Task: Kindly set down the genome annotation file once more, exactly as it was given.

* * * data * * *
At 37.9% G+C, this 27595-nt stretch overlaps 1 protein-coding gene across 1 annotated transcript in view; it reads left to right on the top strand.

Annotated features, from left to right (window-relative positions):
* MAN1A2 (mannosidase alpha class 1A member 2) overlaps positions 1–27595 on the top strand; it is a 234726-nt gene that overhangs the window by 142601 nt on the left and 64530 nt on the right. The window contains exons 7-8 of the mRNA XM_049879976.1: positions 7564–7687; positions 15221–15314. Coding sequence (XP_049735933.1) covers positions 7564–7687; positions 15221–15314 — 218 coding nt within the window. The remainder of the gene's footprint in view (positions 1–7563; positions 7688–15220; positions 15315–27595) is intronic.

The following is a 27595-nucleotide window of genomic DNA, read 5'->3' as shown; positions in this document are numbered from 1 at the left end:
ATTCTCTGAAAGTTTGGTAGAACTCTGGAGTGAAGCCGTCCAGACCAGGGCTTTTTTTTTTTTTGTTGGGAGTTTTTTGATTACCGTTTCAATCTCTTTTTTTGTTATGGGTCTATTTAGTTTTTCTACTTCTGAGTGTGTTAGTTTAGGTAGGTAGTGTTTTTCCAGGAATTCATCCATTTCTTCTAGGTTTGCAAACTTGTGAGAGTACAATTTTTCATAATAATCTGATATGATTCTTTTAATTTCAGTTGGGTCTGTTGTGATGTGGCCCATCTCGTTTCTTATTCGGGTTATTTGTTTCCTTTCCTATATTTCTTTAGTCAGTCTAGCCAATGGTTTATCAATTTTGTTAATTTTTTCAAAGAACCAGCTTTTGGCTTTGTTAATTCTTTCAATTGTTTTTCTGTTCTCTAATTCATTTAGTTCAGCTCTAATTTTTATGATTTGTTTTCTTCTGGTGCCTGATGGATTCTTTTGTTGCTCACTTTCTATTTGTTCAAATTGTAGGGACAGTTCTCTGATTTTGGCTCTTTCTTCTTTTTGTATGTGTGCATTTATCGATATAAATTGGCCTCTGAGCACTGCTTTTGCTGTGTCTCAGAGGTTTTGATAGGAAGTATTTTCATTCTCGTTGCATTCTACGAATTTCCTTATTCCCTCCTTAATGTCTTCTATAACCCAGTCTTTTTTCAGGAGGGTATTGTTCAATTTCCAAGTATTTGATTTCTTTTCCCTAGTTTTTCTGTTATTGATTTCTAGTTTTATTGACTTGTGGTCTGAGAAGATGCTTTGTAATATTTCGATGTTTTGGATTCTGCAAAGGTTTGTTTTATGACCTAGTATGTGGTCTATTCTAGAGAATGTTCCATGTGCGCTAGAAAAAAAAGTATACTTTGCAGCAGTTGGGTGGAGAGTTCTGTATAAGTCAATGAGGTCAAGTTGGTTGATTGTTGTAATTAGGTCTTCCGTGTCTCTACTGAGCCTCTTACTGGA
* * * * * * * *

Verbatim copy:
At 37.9% G+C, this 27595-nt stretch overlaps 1 protein-coding gene across 1 annotated transcript in view; it reads left to right on the top strand.

Annotated features, from left to right (window-relative positions):
* MAN1A2 (mannosidase alpha class 1A member 2) overlaps positions 1–27595 on the top strand; it is a 234726-nt gene that overhangs the window by 142601 nt on the left and 64530 nt on the right. The window contains exons 7-8 of the mRNA XM_049879976.1: positions 7564–7687; positions 15221–15314. Coding sequence (XP_049735933.1) covers positions 7564–7687; positions 15221–15314 — 218 coding nt within the window. The remainder of the gene's footprint in view (positions 1–7563; positions 7688–15220; positions 15315–27595) is intronic.

The following is a 27595-nucleotide window of genomic DNA, read 5'->3' as shown; positions in this document are numbered from 1 at the left end:
ATTCTCTGAAAGTTTGGTAGAACTCTGGAGTGAAGCCGTCCAGACCAGGGCTTTTTTTTTTTTTGTTGGGAGTTTTTTGATTACCGTTTCAATCTCTTTTTTTGTTATGGGTCTATTTAGTTTTTCTACTTCTGAGTGTGTTAGTTTAGGTAGGTAGTGTTTTTCCAGGAATTCATCCATTTCTTCTAGGTTTGCAAACTTGTGAGAGTACAATTTTTCATAATAATCTGATATGATTCTTTTAATTTCAGTTGGGTCTGTTGTGATGTGGCCCATCTCGTTTCTTATTCGGGTTATTTGTTTCCTTTCCTATATTTCTTTAGTCAGTCTAGCCAATGGTTTATCAATTTTGTTAATTTTTTCAAAGAACCAGCTTTTGGCTTTGTTAATTCTTTCAATTGTTTTTCTGTTCTCTAATTCATTTAGTTCAGCTCTAATTTTTATGATTTGTTTTCTTCTGGTGCCTGATGGATTCTTTTGTTGCTCACTTTCTATTTGTTCAAATTGTAGGGACAGTTCTCTGATTTTGGCTCTTTCTTCTTTTTGTATGTGTGCATTTATCGATATAAATTGGCCTCTGAGCACTGCTTTTGCTGTGTCTCAGAGGTTTTGATAGGAAGTATTTTCATTCTCGTTGCATTCTACGAATTTCCTTATTCCCTCCTTAATGTCTTCTATAACCCAGTCTTTTTTCAGGAGGGTATTGTTCAATTTCCAAGTATTTGATTTCTTTTCCCTAGTTTTTCTGTTATTGATTTCTAGTTTTATTGACTTGTGGTCTGAGAAGATGCTTTGTAATATTTCGATGTTTTGGATTCTGCAAAGGTTTGTTTTATGACCTAGTATGTGGTCTATTCTAGAGAATGTTCCATGTGCGCTAGAAAAAAAAGTATACTTTGCAGCAGTTGGGTGGAGAGTTCTGTATAAGTCAATGAGGTCAAGTTGGTTGATTGTTGTAATTAGGTCTTCCGTGTCTCTACTGAGCCTCTTACTGGA